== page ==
Nissan and scandal-hit Mitsubishi in talks on partnership
Mitsubishi has been rocked by a scandal over cheating on mileage tests to inflate mileage for minicar models
Scandal-plagued Mitsubishi Motors Corp. may have a suitor, Nissan Motor Co., headed by auto-industry turnaround guru Carlos Ghosn.
The companies said Thursday Ghosn and Mitsubishi Chairman Osamu Masuko will appear in a joint news conference. They have been in talks on a possible partnership involving stake ownership, both sides said.
Japanese media reports said Nissan would take a 30 percent stake in Mitsubishi Motors. The reports did not cite sources, which is customary here.
Mitsubishi has been rocked by a scandal over cheating on mileage tests to inflate mileage for minicar models.
The Tokyo-based automaker, which makes the makes the Outlander sport-utility vehicle and the i-MiEV electric car, acknowledged last month that it had systematically falsified mileage data on its eK wagon and eK Space light passenger cars, which were produced for Nissan as the Nissan Dayz and Dayz Roox.
It is common for a manufacturer to sell a product made by another company under its own brand.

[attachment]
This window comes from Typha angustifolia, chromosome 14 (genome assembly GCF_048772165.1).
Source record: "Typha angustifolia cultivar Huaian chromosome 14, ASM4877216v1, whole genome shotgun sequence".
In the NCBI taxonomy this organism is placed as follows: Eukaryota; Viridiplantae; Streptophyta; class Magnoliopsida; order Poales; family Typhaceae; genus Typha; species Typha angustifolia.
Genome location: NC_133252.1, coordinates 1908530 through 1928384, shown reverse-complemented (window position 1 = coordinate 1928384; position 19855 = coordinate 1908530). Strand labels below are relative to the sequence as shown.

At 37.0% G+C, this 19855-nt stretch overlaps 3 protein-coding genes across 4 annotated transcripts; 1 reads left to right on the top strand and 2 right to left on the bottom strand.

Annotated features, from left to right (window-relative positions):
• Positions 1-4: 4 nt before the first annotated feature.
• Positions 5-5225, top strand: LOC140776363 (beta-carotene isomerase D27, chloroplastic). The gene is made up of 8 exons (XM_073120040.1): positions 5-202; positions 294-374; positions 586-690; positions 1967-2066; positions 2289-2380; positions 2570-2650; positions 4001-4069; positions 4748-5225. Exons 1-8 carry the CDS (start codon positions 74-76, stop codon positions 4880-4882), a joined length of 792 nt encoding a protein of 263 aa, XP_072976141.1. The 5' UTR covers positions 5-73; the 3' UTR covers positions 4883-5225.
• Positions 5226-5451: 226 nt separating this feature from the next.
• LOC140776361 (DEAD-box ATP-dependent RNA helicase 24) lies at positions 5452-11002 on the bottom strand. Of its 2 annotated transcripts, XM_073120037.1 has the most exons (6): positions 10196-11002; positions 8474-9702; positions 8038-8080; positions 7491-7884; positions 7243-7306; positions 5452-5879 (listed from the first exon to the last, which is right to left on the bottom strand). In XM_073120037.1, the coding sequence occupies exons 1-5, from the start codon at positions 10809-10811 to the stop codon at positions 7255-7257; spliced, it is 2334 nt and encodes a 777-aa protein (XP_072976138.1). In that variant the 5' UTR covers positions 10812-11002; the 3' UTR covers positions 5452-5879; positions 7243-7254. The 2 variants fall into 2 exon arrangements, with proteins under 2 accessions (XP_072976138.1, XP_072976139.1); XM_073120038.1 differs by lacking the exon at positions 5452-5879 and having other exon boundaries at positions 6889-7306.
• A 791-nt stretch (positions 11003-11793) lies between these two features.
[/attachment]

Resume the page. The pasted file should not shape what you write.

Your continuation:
The latest scandal surfaced after Nissan did its own mileage tests and raised questions. Nissan does not have minicars in its lineup, and placing Mitsubishi under its group umbrella would be one solution.
But Nissan, which makes the March subcompact, Infinti luxury models and Leaf electric car, would face a major challenge in repairing Mitsubishi’s tarnished reputation and winning back consumer trust.
In the early 2000s, Mitsubishi disclosed a shocking scandal involving cover-ups of defects such as failing brakes, faulty clutches and fuel tanks prone to falling off, dating back to the 1970s. That resulted in more than a million vehicles being recalled retroactively.
In the unfolding mileage scandal, Mitsubishi has said the rigging dates back 25 years, and may involve all its models, including discontinued ones.
Nissan has a major partnership with Renault SA of France, which sent in Ghosn in 1999 to engineer its revival from near bankruptcy.
Ghosn has imposed cost cuts that have been more efficient, if not brutal, than old-style Japanese management, which relies on cautious, harmonious decision-making by committee and vaguely defined responsibilities.
Mitsubishi had an unsuccessful partnership involving foreign management, with DaimlerChrysler AG in 2000 that failed to reverse Mitsubishi’s debts and lagging sales.
The collaboration gradually unraveled, as the German automaker refused to keep sending rescue money, ending after about five years.
It is unclear where Ghosn would be able to repeat the formula that worked with Nissan at Mitsubishi.
Many critics were skeptical about the Nissan-Renault alliance. But it has proven one of the most successful auto partnerships ever.